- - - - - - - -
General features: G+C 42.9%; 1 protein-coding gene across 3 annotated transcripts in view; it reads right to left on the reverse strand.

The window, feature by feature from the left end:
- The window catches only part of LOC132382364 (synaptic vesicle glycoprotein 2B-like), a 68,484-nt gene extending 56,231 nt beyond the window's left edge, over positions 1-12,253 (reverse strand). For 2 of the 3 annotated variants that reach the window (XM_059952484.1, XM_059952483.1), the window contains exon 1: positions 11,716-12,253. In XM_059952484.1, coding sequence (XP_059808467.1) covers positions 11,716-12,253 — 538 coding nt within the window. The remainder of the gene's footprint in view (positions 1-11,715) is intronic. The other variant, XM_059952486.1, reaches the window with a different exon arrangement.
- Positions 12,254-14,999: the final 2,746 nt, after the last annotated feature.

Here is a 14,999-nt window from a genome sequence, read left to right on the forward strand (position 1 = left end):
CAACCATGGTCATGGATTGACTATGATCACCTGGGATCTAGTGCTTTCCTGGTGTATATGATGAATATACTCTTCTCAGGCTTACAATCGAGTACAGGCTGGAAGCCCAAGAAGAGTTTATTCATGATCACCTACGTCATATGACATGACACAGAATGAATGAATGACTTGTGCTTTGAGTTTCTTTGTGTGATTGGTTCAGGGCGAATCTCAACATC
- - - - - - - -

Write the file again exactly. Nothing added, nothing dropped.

General features: G+C 42.9%; 1 protein-coding gene across 3 annotated transcripts in view; it reads right to left on the reverse strand.

The window, feature by feature from the left end:
- The window catches only part of LOC132382364 (synaptic vesicle glycoprotein 2B-like), a 68,484-nt gene extending 56,231 nt beyond the window's left edge, over positions 1-12,253 (reverse strand). For 2 of the 3 annotated variants that reach the window (XM_059952484.1, XM_059952483.1), the window contains exon 1: positions 11,716-12,253. In XM_059952484.1, coding sequence (XP_059808467.1) covers positions 11,716-12,253 — 538 coding nt within the window. The remainder of the gene's footprint in view (positions 1-11,715) is intronic. The other variant, XM_059952486.1, reaches the window with a different exon arrangement.
- Positions 12,254-14,999: the final 2,746 nt, after the last annotated feature.

Here is a 14,999-nt window from a genome sequence, read left to right on the forward strand (position 1 = left end):
CAACCATGGTCATGGATTGACTATGATCACCTGGGATCTAGTGCTTTCCTGGTGTATATGATGAATATACTCTTCTCAGGCTTACAATCGAGTACAGGCTGGAAGCCCAAGAAGAGTTTATTCATGATCACCTACGTCATATGACATGACACAGAATGAATGAATGACTTGTGCTTTGAGTTTCTTTGTGTGATTGGTTCAGGGCGAATCTCAACATC